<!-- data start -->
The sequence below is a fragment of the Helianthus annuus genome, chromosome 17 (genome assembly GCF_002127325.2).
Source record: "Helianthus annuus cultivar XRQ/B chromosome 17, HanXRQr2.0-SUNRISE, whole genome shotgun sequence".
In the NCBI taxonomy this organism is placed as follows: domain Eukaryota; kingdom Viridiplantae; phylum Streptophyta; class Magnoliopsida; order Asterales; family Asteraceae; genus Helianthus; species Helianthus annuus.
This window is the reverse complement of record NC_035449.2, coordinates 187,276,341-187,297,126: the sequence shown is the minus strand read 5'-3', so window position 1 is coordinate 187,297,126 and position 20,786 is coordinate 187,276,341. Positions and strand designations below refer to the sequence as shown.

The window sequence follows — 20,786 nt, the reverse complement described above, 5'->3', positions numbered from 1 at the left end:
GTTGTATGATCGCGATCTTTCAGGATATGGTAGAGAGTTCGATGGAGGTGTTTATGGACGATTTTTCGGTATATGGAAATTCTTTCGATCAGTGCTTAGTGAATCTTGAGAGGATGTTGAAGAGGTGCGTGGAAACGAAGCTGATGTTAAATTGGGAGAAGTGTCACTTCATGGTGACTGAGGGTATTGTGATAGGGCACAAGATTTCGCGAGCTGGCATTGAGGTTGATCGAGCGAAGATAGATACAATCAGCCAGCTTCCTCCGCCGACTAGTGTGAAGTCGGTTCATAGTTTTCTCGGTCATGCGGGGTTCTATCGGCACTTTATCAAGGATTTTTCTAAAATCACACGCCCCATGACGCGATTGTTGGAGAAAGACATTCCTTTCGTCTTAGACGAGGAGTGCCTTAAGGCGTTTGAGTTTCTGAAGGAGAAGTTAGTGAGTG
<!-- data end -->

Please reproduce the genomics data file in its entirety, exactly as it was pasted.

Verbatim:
The sequence below is a fragment of the Helianthus annuus genome, chromosome 17 (genome assembly GCF_002127325.2).
Source record: "Helianthus annuus cultivar XRQ/B chromosome 17, HanXRQr2.0-SUNRISE, whole genome shotgun sequence".
In the NCBI taxonomy this organism is placed as follows: domain Eukaryota; kingdom Viridiplantae; phylum Streptophyta; class Magnoliopsida; order Asterales; family Asteraceae; genus Helianthus; species Helianthus annuus.
This window is the reverse complement of record NC_035449.2, coordinates 187,276,341-187,297,126: the sequence shown is the minus strand read 5'-3', so window position 1 is coordinate 187,297,126 and position 20,786 is coordinate 187,276,341. Positions and strand designations below refer to the sequence as shown.

The window sequence follows — 20,786 nt, the reverse complement described above, 5'->3', positions numbered from 1 at the left end:
GTTGTATGATCGCGATCTTTCAGGATATGGTAGAGAGTTCGATGGAGGTGTTTATGGACGATTTTTCGGTATATGGAAATTCTTTCGATCAGTGCTTAGTGAATCTTGAGAGGATGTTGAAGAGGTGCGTGGAAACGAAGCTGATGTTAAATTGGGAGAAGTGTCACTTCATGGTGACTGAGGGTATTGTGATAGGGCACAAGATTTCGCGAGCTGGCATTGAGGTTGATCGAGCGAAGATAGATACAATCAGCCAGCTTCCTCCGCCGACTAGTGTGAAGTCGGTTCATAGTTTTCTCGGTCATGCGGGGTTCTATCGGCACTTTATCAAGGATTTTTCTAAAATCACACGCCCCATGACGCGATTGTTGGAGAAAGACATTCCTTTCGTCTTAGACGAGGAGTGCCTTAAGGCGTTTGAGTTTCTGAAGGAGAAGTTAGTGAGTG